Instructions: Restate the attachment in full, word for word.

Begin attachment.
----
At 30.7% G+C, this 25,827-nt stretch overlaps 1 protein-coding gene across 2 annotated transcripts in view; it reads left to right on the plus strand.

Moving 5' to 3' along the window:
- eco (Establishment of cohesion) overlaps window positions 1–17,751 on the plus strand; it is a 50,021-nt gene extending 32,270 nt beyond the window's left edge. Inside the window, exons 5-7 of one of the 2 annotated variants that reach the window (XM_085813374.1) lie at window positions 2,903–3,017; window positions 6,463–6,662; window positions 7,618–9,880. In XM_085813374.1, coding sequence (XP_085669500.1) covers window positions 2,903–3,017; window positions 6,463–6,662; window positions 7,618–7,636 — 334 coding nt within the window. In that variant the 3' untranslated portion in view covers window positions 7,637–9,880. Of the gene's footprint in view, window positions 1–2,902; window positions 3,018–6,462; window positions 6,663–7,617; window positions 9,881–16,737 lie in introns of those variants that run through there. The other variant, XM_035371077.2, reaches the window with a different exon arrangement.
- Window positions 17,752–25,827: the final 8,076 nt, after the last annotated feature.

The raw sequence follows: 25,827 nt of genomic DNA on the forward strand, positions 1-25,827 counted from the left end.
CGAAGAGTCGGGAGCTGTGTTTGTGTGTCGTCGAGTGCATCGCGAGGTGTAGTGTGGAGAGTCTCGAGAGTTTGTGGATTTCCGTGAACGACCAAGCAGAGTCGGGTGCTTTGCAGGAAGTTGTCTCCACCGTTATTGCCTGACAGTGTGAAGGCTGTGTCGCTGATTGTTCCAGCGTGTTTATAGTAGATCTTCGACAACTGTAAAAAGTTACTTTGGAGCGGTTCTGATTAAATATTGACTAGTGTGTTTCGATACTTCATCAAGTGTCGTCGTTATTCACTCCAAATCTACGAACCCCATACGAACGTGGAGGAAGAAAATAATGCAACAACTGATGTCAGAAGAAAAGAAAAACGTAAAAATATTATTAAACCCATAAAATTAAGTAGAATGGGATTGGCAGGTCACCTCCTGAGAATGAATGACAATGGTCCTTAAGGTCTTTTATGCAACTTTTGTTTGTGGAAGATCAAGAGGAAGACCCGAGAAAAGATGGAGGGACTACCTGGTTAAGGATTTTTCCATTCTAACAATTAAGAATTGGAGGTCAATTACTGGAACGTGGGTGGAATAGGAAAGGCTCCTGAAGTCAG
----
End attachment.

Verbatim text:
At 30.7% G+C, this 25,827-nt stretch overlaps 1 protein-coding gene across 2 annotated transcripts in view; it reads left to right on the plus strand.

Moving 5' to 3' along the window:
- eco (Establishment of cohesion) overlaps window positions 1–17,751 on the plus strand; it is a 50,021-nt gene extending 32,270 nt beyond the window's left edge. Inside the window, exons 5-7 of one of the 2 annotated variants that reach the window (XM_085813374.1) lie at window positions 2,903–3,017; window positions 6,463–6,662; window positions 7,618–9,880. In XM_085813374.1, coding sequence (XP_085669500.1) covers window positions 2,903–3,017; window positions 6,463–6,662; window positions 7,618–7,636 — 334 coding nt within the window. In that variant the 3' untranslated portion in view covers window positions 7,637–9,880. Of the gene's footprint in view, window positions 1–2,902; window positions 3,018–6,462; window positions 6,663–7,617; window positions 9,881–16,737 lie in introns of those variants that run through there. The other variant, XM_035371077.2, reaches the window with a different exon arrangement.
- Window positions 17,752–25,827: the final 8,076 nt, after the last annotated feature.

The raw sequence follows: 25,827 nt of genomic DNA on the forward strand, positions 1-25,827 counted from the left end.
CGAAGAGTCGGGAGCTGTGTTTGTGTGTCGTCGAGTGCATCGCGAGGTGTAGTGTGGAGAGTCTCGAGAGTTTGTGGATTTCCGTGAACGACCAAGCAGAGTCGGGTGCTTTGCAGGAAGTTGTCTCCACCGTTATTGCCTGACAGTGTGAAGGCTGTGTCGCTGATTGTTCCAGCGTGTTTATAGTAGATCTTCGACAACTGTAAAAAGTTACTTTGGAGCGGTTCTGATTAAATATTGACTAGTGTGTTTCGATACTTCATCAAGTGTCGTCGTTATTCACTCCAAATCTACGAACCCCATACGAACGTGGAGGAAGAAAATAATGCAACAACTGATGTCAGAAGAAAAGAAAAACGTAAAAATATTATTAAACCCATAAAATTAAGTAGAATGGGATTGGCAGGTCACCTCCTGAGAATGAATGACAATGGTCCTTAAGGTCTTTTATGCAACTTTTGTTTGTGGAAGATCAAGAGGAAGACCCGAGAAAAGATGGAGGGACTACCTGGTTAAGGATTTTTCCATTCTAACAATTAAGAATTGGAGGTCAATTACTGGAACGTGGGTGGAATAGGAAAGGCTCCTGAAGTCAG